Please read this one and then answer the question I pose at the end. It has to do with parental behavior at the game.


6 Responses to “Please read this one and then answer the question I pose at the end. It has to do with parental behavior at the game.”

  1. November 24, 2009 at 1:47 PM

    A group of parents rushed the field yelling, swinging their fists.

    In the background were crying children, including Jeff Reed’s 9-year-old nephew who was supposed to be celebrating his Indio Bulldogs’ win in the Southern California Junior All American Football League Superbowl game in Indio.

    “It was heartbreaking,” Reed said, recalling the brawl that happened a year ago this week. “It was just absolutely disgusting. These parents are supposed to be role models.”

    The fight began after two Alta Loma Warriors parents accused the Indio Bulldogs of cheating and began chasing after referees, causing others in the stands to flood the field.

    The 10-minute melee was caught on video and quickly posted on YouTube – just one example of what was supposed to be a fun game gone bad.

    To address what has become the dark side of youth sports, Coachella Valley coaches and youth sports leagues have instituted a few changes, including forms that parents have to sign, promising to stay positive and, in some cases, silent when problems arise.

    “There’s always going to be a minor incident when a parent gets overly competitive,” said Andrew Nielsen, regional commissioner for La Quinta AYSO – the largest American Youth Soccer Organization league in the valley with more than 1,700 players.

    “But it’s our job, as well as other parents, to try and restrict that behavior.”


    About 60 percent of American children play in sports leagues each year, and nearly 80 percent will quit by age 12.

    They’ll never “return again, and the No. 1 reason when surveyed is because it’s just not fun anymore,” said Dr. Casey Cooper, a licensed psychologist in Orange County who specializes in sports culture.

    “Leagues need to make sure that the parents understand that winning should be a side effect, not the main goal,” she said.

    AYSO National in 2000 created the Kids Zone program specifically to prevent negative, overzealous and sometimes hostile parents from interfering in games, said Sahar Milani, a spokeswoman for the group.

    Each season, parents are asked to sign forms that state that they pledge to abide by Kids Zone standards, which include no swearing, no yelling in anger and respecting the volunteer referees, Milani said.

    AYSO leagues may institute “Silent Saturdays” to keep parents from “sideline coaching.” That has yet to happen in La Quinta, Nielsen said.

    But it’s virtually impossible to “police” parents’ behavior, Milani said.

    Shaun Clark of Indio, who was a former La Quinta AYSO coach, executive board member and referee administrator, said he quit last season because he was fed up with “personal attacks from parents” on and off the field.

    “I just couldn’t stand the parents who said they don’t have time to volunteer, (but who) would badger and belittle the people doing the work,” Clark said.

    Tina Syer, associate director for Positive Coaching Alliance, a Mountain View-based nonprofit group that aims to help groups create a positive, youth sports environment, said this scenario is all too common.

    “There’s a shortage of officials and coaches for youth sport leagues because they often find that they wouldn’t want to volunteer to take this kind of abuse,” Syer said.

    Parental pressure could hurt morale

    Cooper, host of “The Dr. Casey Show,” a Sunday call-in radio show dedicated to sports psychology on AM 830, said she’s seen children as young as age 8 visit her private practice in Orange County for performance anxiety.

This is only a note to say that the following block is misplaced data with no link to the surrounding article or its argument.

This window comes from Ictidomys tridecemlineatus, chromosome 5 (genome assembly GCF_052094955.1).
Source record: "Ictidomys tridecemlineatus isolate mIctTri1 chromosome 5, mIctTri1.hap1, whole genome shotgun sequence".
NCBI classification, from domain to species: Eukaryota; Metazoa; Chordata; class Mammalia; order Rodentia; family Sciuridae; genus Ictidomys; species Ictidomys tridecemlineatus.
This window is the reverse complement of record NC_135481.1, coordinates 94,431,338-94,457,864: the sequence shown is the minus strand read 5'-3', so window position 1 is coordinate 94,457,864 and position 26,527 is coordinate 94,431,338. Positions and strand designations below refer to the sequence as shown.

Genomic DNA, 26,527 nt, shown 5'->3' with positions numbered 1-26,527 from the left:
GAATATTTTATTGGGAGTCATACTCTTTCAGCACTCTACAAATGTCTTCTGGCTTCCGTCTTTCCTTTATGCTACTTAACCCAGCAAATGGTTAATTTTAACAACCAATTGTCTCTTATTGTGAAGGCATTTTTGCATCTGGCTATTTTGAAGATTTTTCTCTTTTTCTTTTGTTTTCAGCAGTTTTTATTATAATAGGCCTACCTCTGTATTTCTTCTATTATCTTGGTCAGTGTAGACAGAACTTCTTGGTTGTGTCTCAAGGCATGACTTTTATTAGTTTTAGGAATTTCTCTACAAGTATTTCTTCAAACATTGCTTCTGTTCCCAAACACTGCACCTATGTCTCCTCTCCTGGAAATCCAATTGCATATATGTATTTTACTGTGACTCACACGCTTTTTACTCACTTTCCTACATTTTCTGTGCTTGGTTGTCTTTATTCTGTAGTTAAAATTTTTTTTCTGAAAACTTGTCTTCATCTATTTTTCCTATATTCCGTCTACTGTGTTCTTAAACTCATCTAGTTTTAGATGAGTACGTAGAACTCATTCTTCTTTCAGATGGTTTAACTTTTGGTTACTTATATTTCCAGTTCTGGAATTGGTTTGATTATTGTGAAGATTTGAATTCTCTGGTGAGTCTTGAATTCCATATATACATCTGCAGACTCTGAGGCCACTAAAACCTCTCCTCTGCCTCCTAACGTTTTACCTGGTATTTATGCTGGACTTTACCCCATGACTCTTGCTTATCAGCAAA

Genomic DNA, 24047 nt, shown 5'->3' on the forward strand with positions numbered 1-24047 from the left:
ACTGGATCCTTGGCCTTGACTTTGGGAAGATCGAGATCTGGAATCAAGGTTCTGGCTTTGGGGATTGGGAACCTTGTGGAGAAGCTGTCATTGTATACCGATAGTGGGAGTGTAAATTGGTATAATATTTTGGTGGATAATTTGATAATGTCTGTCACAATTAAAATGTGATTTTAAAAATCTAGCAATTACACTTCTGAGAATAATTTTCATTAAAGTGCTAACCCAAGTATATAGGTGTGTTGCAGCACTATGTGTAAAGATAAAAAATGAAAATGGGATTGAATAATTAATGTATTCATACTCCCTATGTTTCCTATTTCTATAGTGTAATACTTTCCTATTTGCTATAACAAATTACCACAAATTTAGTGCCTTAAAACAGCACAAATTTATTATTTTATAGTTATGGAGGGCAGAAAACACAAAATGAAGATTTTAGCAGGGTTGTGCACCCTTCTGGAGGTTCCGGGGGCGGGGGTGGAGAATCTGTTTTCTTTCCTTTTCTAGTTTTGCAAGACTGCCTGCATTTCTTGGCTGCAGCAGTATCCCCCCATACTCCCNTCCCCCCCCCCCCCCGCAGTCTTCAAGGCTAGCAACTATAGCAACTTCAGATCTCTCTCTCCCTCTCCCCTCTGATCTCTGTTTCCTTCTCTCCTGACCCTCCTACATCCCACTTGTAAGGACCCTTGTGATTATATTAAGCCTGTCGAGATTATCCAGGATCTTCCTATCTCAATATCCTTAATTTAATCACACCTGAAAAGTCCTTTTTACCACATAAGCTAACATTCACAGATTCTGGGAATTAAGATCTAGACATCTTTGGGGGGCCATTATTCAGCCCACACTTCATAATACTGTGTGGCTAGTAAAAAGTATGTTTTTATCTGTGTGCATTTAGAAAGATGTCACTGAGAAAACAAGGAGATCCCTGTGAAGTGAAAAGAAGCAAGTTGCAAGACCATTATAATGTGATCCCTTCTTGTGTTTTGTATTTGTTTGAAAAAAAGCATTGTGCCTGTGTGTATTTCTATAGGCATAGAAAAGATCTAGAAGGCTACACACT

“Many feel, ‘If I win, my parents are happy and therefore I’m loved,’ and they begin to connect the outcome of their performance to how worthy of a person they are,” she said.

    Cooper referred to recent headlines about tennis star Andre Agassi, whose new book “Open” describes the pressure and abuse by his father to play tennis.

    “So many professional athletes are now coming out about these negative relationships they have with their parents because of this pressure to win,” she said. “And sadly, I hear this on a regular basis.”

    But Cooper added that it’s not just the pressures of the immediate parent that can taint the experience.

    “Sometimes kids will overhear other parents speaking poorly about kids when playing and they assume that when they’re out playing, they’re being judged,” she said.

    “So in some instances, it may not even be the immediate parents of the child causing the stress, but the people around them.”

    In Cooper’s experience, which spans more than a decade working with athletes of all ages, she’s discovered that the closer the parents are to the action, the more likely the children in that sport develop anxiety and depression issues.

    “That goes for sports like swimming, tennis, softball, baseball. If you think about it, parents are right next to the dugout,” she said. “And how can a child concentrate or have fun if they are getting yelled at?”

    Clark, who also has family involved with the Palm Desert/La Quinta Football league, said he’s witnessed the “most appalling sportsmanship” during games and thought a fight was going to break out at a football game just two weeks ago.

    “The actions by the parents, the comments by the parents – I mean, I’ve seen parents verbally attacking kids on the teams and these are 10-year-olds,” Clark said. “It’s horrible.”

    Indio native Robert Pickowitz, a La Quinta Youth Sports Winter League Baseball coach who played baseball throughout college, recalls those “sideline coaches” and seeing heated disputes between other parents and coaches or umpires.

    “I always promised myself that I would never be like that,” he said. “But I was real fortunate because we had a strong family unit. When those types of incidents happened, we talked about it and they made sure we knew that it was not proper behavior.”

    The Positive Coaching Alliance call those times “teachable moments,” and not every example has to be a negative one, Syer said.

    “When you watch Kobe (Bryant) pick up a player off the floor, tell your child that that’s an example of good sportsmanship,” she said.

    The Positive Coaching Alliance is a nonprofit organization within the Stanford University Athletic Department that was established in 1998 “because we wanted to address the dark side of youth sports,” Syer said.

    “We really believe that parents and coaches were starting to take more of a win-at-all-costs mentality,” Syer said. “But if we can get coaches and parents to focus on the life lessons, we can keep the fun in sports.”

    Sportsmanship pledges